I am a big fan of the hit TV series “Vikings,” which chronicles the exploits of legendary 9th century Norse hero Ragnar Lothbrok.
There is a lot to like: complex characters, sweeping cinematography, gripping plot lines, and a fascinating—sometimes terrifying—glimpse into an ancient culture.
Vikings “lived large.” They did not shun violence and brutality, but they loved as fiercely as they fought, boasted of their battles, cherished their families, thirsted for adventure, honored their gods and embraced expansive joy over and above guilt. They raided and plundered from England to Rome, taking what they wanted to take, dealing violence to anyone who stood in their way. The haunting “Vikings” theme song says it all: “Give me more, give me more, give me more.”
How different from our own morality! Or… is it?
We espouse noble values of peace, respect for others, diplomacy and moderation. But sometimes I wonder how deep those convictions really go. If you scratch the veneer of our so-called “civilized” world, does our inner barbarian still lurk beneath?
Imagine if you travel to another town, and see something you really like, for example a shiny new car. You want it. You fantasize about owning it. Your civilized self would go home, earn the money, and buy one. But your inner Viking, if empowered by strength, would simply take the car that you see. You feel entitled. Because you want it. Because you can.
In the real world, most of us would not simply take someone’s car. Most of us choose to live within the law, and respect the mutual agreements that constitute civilization.
But the virtual world, for some reason, seems to be different. In the virtual world, the inner Viking is unleashed.
Grid raiders hop from grid to grid, like 21st century Vikings, and feel entitled to take whatever they see. Because they want it. Because they can. Buildings, landscaping, clothing, hair, furnishings, vehicles, whatever.
Sometimes they make a ridiculous attempt to disguise their hypergrid plunder by giving it away and calling it a “freebie.” As if that fools anyone.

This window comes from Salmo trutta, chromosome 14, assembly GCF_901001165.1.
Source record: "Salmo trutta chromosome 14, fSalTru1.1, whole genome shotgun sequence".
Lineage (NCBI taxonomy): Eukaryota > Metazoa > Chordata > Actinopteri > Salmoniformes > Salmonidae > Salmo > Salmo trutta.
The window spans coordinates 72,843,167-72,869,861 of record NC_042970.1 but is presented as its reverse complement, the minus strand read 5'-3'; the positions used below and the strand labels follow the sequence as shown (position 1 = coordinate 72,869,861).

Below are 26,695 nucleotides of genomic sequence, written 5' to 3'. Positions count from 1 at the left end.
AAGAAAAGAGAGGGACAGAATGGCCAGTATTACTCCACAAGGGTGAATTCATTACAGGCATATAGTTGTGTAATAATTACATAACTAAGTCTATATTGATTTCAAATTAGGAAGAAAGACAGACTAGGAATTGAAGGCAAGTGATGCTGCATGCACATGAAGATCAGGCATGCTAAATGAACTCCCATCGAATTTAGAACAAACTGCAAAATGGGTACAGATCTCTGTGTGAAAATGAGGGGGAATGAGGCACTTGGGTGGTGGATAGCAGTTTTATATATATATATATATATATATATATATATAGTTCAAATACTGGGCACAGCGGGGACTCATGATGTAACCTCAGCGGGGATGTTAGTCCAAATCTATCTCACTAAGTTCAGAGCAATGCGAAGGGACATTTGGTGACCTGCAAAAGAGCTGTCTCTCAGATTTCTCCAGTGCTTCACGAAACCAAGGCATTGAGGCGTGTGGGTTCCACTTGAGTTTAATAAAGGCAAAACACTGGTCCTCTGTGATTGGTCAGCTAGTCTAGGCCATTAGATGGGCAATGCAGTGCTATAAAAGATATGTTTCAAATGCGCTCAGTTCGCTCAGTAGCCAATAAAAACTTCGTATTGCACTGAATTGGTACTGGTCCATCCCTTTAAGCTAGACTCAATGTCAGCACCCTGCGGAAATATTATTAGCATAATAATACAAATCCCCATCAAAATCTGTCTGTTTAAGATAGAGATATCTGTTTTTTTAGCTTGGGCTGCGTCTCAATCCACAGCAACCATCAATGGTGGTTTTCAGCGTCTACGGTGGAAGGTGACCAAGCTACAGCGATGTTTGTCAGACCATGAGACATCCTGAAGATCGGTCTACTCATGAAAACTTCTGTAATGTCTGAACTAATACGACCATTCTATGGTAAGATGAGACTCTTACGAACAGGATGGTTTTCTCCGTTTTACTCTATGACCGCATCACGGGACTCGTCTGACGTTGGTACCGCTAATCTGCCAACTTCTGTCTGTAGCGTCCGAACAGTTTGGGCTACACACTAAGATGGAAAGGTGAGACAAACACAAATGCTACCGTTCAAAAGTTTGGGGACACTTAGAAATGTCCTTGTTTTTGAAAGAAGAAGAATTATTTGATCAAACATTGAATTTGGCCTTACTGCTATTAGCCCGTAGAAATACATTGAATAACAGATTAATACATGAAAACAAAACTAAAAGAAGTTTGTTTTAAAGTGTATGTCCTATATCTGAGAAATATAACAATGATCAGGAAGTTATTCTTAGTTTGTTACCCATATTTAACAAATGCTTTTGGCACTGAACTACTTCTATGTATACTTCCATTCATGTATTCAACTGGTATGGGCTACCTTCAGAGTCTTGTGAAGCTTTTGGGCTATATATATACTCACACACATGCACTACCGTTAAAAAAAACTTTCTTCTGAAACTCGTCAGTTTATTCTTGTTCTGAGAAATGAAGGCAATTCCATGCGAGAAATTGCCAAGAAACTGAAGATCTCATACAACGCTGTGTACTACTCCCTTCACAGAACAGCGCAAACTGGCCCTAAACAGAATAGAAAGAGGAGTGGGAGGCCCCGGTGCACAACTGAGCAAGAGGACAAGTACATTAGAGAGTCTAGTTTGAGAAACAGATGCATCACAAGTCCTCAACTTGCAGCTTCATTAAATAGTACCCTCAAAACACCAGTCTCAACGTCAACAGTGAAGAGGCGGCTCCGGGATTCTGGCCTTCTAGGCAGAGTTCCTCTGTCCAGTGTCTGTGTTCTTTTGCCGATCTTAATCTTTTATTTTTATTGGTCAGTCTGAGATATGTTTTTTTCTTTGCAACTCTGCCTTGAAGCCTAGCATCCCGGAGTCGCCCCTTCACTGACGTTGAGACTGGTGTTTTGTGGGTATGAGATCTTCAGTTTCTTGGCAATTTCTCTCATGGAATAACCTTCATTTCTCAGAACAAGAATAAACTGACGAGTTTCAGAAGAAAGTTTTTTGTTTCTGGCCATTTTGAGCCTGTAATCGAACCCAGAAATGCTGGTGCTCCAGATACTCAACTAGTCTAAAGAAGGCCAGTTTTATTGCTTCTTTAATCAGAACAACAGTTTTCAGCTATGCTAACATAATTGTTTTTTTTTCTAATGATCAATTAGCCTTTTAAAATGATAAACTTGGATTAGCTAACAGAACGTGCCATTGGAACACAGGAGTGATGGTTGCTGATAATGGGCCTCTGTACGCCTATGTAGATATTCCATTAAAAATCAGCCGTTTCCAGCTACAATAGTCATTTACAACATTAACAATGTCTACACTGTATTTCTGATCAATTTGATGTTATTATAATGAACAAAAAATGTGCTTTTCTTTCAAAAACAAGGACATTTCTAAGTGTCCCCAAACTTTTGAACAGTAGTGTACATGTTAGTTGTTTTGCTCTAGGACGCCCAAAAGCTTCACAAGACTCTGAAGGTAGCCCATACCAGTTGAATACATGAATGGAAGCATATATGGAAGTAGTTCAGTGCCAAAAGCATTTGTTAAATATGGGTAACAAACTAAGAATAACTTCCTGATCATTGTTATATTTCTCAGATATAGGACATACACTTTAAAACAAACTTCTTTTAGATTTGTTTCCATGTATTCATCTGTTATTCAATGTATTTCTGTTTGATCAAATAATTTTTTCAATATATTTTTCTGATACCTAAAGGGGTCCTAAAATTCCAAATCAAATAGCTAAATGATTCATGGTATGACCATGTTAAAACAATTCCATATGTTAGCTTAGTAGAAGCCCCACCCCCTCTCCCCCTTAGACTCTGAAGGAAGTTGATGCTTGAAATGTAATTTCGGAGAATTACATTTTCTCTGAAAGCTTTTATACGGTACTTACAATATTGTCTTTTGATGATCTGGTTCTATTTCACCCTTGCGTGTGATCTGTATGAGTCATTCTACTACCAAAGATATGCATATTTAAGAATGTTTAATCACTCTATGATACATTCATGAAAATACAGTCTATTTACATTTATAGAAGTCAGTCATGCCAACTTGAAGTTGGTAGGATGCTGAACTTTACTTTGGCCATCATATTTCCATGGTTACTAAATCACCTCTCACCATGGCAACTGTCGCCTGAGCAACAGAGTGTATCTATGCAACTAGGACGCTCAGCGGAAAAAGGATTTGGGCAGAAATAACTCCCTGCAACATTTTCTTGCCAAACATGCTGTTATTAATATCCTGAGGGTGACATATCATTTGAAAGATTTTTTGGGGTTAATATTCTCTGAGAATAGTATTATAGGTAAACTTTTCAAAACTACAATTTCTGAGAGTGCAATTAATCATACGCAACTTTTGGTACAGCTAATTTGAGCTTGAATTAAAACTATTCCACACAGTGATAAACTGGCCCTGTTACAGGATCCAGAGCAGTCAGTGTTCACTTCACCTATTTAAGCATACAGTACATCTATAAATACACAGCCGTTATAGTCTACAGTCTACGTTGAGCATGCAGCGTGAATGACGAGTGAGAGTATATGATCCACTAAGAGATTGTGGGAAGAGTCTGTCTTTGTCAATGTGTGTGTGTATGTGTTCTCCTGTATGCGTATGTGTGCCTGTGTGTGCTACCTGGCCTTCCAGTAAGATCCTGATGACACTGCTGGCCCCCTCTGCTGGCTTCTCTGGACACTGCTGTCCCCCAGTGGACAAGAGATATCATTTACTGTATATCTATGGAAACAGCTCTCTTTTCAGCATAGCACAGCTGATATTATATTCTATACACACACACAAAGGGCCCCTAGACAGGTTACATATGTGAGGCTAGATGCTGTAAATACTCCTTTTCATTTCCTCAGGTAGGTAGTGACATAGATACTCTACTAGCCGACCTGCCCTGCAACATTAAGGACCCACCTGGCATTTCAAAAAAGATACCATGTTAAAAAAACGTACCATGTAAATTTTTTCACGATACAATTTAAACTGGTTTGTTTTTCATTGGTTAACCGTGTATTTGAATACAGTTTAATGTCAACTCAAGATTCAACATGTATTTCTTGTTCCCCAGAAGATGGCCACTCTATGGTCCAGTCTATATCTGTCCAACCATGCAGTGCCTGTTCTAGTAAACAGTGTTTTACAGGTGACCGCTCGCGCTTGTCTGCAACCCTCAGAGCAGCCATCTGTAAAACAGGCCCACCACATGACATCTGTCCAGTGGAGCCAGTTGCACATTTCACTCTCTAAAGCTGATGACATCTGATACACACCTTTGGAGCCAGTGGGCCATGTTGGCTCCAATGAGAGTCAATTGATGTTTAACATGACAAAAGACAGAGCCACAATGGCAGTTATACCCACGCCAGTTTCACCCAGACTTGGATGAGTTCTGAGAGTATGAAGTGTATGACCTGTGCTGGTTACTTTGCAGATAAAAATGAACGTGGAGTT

If you are a virtual Viking, at least have the courage to admit it. Vikings valued truth and honesty, along with strength and courage.
Personally, I choose not to unleash my own inner Viking. I will never take any so-called “freebies” from other grids because I know how often those freebies are plunder—the hard work of an artist who did not consent for it to be stolen and given away. But that is my choice. I can’t control what morality others choose.
In the end, who wins? It’s hard to say. I like to think that the consequence of respecting creativity is to create an environment that encourages more creativity, which benefits all of us.
Even so, it is worth looking at history. Ragnar Lothbrok and his raiders plundered England, taking as much treasure as they could, but 250 years after the events chronicled in “Vikings,” one of their descendants simply took the whole island. In 1066, William the Conqueror, the great-great-great-grandson of one of those same 9th century Viking raiders, invaded England and became its king. The present day British royal family, those figureheads of civilized values, are in fact direct descendants of the barbarian raiders who plundered Lindisfarne in 793 AD.
Is it possible that civilized values are not the opposite of barbarian values, but only a mask, a disguise? Is it deceptive, allowing us to deny the existence of our inner Viking? Or is it a way to protect ourselves, and others, from its power? How do we come to terms with the conflict between these aspects of our nature?
If grid raiders continue to be Vikings, taking what they want to take because they want it and because they can, without guilt or respect for law, will we be better off? Or worse? I don’t know. I can’t say what the ultimate outcome will be, or should be. For myself, for now, I choose to continue to let my watchword be respect.
And I’ll just watch Vikings on TV.